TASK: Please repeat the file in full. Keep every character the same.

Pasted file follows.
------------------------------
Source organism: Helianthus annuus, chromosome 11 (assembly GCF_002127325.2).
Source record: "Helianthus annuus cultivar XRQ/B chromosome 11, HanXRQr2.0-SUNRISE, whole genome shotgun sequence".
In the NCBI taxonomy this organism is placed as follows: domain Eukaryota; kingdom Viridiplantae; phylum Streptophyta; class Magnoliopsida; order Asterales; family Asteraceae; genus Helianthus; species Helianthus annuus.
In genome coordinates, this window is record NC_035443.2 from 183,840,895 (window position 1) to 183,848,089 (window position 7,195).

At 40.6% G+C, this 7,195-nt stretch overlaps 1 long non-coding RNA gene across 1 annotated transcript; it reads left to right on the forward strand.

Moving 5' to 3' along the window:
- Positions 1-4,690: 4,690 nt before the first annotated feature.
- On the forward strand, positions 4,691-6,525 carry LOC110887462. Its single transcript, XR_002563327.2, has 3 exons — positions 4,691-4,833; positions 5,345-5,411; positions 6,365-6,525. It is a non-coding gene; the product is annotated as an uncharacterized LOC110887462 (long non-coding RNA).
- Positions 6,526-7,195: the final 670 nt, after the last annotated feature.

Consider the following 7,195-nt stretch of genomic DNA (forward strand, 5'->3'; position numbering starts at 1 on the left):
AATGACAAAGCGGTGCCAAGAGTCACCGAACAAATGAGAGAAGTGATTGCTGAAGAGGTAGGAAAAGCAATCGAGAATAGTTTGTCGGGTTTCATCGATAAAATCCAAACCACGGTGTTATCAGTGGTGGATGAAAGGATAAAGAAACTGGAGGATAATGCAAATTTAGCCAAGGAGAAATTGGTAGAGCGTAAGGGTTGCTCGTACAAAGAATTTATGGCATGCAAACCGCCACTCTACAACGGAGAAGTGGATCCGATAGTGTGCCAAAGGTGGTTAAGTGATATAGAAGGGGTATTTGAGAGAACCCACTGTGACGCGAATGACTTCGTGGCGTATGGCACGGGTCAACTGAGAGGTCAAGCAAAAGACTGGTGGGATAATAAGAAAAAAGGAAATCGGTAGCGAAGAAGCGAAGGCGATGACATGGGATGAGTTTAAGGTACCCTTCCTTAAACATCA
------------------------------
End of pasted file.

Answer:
Source organism: Helianthus annuus, chromosome 11 (assembly GCF_002127325.2).
Source record: "Helianthus annuus cultivar XRQ/B chromosome 11, HanXRQr2.0-SUNRISE, whole genome shotgun sequence".
In the NCBI taxonomy this organism is placed as follows: domain Eukaryota; kingdom Viridiplantae; phylum Streptophyta; class Magnoliopsida; order Asterales; family Asteraceae; genus Helianthus; species Helianthus annuus.
In genome coordinates, this window is record NC_035443.2 from 183,840,895 (window position 1) to 183,848,089 (window position 7,195).

At 40.6% G+C, this 7,195-nt stretch overlaps 1 long non-coding RNA gene across 1 annotated transcript; it reads left to right on the forward strand.

Moving 5' to 3' along the window:
- Positions 1-4,690: 4,690 nt before the first annotated feature.
- On the forward strand, positions 4,691-6,525 carry LOC110887462. Its single transcript, XR_002563327.2, has 3 exons — positions 4,691-4,833; positions 5,345-5,411; positions 6,365-6,525. It is a non-coding gene; the product is annotated as an uncharacterized LOC110887462 (long non-coding RNA).
- Positions 6,526-7,195: the final 670 nt, after the last annotated feature.

Consider the following 7,195-nt stretch of genomic DNA (forward strand, 5'->3'; position numbering starts at 1 on the left):
AATGACAAAGCGGTGCCAAGAGTCACCGAACAAATGAGAGAAGTGATTGCTGAAGAGGTAGGAAAAGCAATCGAGAATAGTTTGTCGGGTTTCATCGATAAAATCCAAACCACGGTGTTATCAGTGGTGGATGAAAGGATAAAGAAACTGGAGGATAATGCAAATTTAGCCAAGGAGAAATTGGTAGAGCGTAAGGGTTGCTCGTACAAAGAATTTATGGCATGCAAACCGCCACTCTACAACGGAGAAGTGGATCCGATAGTGTGCCAAAGGTGGTTAAGTGATATAGAAGGGGTATTTGAGAGAACCCACTGTGACGCGAATGACTTCGTGGCGTATGGCACGGGTCAACTGAGAGGTCAAGCAAAAGACTGGTGGGATAATAAGAAAAAAGGAAATCGGTAGCGAAGAAGCGAAGGCGATGACATGGGATGAGTTTAAGGTACCCTTCCTTAAACATCA